Most dangerous sport for girls: cheerleading?

Varsity girls do their splits during round two at the annual holiday cheer bash.

You watch her as she spins in the air. You see her hand coming towards you. You want to avoid the blow you know your going to take, but you can’t let her fall. It’s your job to make sure she’s safe. Her hand violently makes contact with your face, and the pain shoots through you like a jolt of electricity.

Sixty-five percent of all catastrophic injuries in girls’ high-school athletics occur while cheerleading. Every year cheerleading is full of broken bones, concussions, and many sprains. From behind all of the smiling faces, cheerleading is different than most people think.

Most people stereotype cheerleading, because they don’t know anything about it.  We go to practice for two hours everyday, just like any other athlete. To be a cheerleader, you have to be strong and very flexible. To the crowd it seems like cheerleaders just walk out on the mats, yell a few words, do a couple jumps, and move their arms around, but to us its much different.  You have to go out there, ignore the faces of the silent crowd, yell as loud as you can with many inflexions of your voice, and stick every motion perfectly.

The judges score us based on mistakes. Each round is worth a certain amount of points, and every time they see someone with a bent wrist, a finger out of place, or someone doing a motion a second off, it’s a tenth of a point. And with many girls, those points can add up fast. Then there are penalties. There are many different kinds of penalties, but some are worth a lot of points. If a girl doesn’t attempt a skill, such as a jump, splits, or heel stretch, there’s a 22-point deduction. You also get a penalty for stepping off of the mat while cheering, or for example, if your bow falls out of your hair and onto the mat, its considered dangerous and a big deduction.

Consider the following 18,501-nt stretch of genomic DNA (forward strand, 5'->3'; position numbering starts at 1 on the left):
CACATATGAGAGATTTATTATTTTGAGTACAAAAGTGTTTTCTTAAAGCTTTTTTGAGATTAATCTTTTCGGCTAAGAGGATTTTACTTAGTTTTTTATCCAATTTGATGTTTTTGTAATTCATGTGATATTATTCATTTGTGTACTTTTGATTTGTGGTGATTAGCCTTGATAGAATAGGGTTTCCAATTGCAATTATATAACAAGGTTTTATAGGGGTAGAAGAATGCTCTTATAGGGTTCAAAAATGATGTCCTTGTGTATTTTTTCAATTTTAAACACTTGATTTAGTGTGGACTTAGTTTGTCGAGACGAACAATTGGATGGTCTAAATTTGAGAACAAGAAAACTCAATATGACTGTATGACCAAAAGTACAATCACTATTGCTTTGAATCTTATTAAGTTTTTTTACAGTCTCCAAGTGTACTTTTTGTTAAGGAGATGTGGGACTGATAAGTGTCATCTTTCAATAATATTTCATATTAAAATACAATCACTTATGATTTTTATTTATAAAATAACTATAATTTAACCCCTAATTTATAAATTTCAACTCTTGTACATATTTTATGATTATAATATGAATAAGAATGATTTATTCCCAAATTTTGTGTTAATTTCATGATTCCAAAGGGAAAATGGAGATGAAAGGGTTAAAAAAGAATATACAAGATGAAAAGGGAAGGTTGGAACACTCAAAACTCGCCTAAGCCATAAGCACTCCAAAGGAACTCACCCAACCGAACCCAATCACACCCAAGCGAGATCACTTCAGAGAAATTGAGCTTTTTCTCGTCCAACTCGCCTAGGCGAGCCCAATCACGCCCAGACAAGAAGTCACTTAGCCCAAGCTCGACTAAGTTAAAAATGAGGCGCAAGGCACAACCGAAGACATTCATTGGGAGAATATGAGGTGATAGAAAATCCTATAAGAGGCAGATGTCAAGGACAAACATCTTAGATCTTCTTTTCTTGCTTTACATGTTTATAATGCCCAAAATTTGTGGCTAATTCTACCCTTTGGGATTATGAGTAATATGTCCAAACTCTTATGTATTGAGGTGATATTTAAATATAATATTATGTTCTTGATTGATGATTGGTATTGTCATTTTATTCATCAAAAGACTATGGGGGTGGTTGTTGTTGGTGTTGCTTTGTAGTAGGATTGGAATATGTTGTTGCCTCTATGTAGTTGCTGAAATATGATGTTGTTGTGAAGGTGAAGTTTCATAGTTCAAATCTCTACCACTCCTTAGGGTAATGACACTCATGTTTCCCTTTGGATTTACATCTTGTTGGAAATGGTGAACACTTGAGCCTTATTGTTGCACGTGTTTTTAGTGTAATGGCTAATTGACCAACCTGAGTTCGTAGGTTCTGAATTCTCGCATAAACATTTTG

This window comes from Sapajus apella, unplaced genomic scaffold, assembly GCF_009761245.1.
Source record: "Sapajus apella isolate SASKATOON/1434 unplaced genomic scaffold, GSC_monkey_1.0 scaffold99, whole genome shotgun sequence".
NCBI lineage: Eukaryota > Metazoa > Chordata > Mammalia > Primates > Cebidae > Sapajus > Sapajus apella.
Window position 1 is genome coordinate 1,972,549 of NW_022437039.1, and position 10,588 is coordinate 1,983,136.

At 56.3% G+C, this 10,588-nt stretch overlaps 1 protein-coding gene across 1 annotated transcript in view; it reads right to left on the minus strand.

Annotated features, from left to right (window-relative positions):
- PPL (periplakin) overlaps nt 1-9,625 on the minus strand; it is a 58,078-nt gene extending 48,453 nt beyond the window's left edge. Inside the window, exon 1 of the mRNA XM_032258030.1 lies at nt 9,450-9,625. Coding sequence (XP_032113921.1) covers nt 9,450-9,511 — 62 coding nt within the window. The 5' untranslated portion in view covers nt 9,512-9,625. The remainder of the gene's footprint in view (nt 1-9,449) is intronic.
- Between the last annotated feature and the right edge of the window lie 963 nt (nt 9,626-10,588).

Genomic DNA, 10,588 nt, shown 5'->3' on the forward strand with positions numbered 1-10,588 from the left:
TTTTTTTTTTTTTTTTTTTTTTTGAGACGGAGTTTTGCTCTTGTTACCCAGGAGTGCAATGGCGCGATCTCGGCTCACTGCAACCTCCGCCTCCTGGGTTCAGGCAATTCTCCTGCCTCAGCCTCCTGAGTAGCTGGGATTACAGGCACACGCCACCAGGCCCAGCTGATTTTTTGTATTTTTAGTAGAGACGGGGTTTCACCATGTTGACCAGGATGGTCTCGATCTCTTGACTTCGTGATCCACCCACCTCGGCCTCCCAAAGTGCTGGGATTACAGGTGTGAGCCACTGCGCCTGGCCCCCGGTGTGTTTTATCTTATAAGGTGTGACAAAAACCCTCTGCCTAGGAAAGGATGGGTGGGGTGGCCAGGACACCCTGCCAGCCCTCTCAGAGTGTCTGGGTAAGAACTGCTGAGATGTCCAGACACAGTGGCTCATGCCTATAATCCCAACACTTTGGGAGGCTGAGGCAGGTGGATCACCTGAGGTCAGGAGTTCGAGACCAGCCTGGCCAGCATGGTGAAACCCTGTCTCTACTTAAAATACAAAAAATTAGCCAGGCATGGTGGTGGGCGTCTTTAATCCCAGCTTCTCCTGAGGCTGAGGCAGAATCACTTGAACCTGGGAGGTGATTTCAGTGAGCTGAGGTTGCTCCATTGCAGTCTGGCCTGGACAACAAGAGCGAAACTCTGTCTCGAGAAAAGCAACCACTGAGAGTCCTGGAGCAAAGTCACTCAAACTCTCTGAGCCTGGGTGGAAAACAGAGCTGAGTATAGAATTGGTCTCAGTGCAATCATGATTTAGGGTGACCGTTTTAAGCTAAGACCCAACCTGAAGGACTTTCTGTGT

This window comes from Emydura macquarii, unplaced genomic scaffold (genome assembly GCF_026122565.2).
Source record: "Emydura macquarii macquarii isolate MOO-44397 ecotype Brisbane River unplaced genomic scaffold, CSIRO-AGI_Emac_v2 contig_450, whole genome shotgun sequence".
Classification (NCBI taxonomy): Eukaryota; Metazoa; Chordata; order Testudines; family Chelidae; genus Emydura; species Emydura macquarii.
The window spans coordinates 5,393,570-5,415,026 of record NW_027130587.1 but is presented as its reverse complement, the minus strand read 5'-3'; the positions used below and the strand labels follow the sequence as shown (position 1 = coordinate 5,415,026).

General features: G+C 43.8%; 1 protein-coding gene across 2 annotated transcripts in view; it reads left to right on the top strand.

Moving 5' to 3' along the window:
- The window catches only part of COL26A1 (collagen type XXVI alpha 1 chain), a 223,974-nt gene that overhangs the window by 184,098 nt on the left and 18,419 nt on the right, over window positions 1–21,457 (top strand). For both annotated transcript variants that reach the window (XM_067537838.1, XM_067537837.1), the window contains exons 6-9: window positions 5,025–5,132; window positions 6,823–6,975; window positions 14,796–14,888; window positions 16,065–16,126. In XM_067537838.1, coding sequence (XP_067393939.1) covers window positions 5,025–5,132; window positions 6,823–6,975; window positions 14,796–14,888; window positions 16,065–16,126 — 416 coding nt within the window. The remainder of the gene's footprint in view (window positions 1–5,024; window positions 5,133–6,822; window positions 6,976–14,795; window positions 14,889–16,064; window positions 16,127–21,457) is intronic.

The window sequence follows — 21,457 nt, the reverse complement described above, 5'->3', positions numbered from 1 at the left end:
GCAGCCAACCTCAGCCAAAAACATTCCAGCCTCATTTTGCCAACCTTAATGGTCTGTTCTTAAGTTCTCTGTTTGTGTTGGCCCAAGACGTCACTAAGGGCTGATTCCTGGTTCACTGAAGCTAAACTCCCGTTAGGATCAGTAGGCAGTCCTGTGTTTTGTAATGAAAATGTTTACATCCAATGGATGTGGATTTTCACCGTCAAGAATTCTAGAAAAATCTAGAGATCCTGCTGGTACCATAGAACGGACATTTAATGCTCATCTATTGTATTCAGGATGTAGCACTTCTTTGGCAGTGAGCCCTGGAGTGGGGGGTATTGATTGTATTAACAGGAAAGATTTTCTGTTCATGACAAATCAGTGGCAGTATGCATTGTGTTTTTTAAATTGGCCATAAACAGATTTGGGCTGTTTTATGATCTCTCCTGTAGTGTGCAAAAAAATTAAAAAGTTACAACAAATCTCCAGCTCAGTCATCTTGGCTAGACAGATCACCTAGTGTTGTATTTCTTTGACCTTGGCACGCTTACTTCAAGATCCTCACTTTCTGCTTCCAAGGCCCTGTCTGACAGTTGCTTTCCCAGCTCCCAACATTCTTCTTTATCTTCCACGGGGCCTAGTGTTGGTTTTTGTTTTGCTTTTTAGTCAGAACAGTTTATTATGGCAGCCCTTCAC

During a competition, there are three rounds. Round one is our “creative round”. It consists of jumps and motions only, and not everyone has to be doing the exact same thing at the same time. This round normally is full of ripples and flashy arm motions. Round two is the round where everything has to be exactly perfect and on time. In the beginning of this round every team’s first ten motions are the same, just different words. This is called the 10-point precision drill, and judges know exactly what to look for from each girl. Skills in this round consist of splits, jumps, heal stretches, cartwheels, round offs, walkovers, back handsprings, and back tucks. The teams that score the highest on this round are the ones with a team back tuck and back handspring, and that’s something of which to be proud. Then, there’s round three, and it’s the most favorable round of all. It’s the round where girls tumble across the floor and twist in the air. It’s probably the most tiring round, but its what we work hard for everyday. It’s also the most dangerous.  Thankfully no one on our team had this happen, but we’ve run into girls with broken noses and jaws at competitions, from getting hit with loose arms cradling from a stunt.

So next time when you hear the word cheerleader, think twice about what you say, because as the saying goes, don’t judge a book by its cover.


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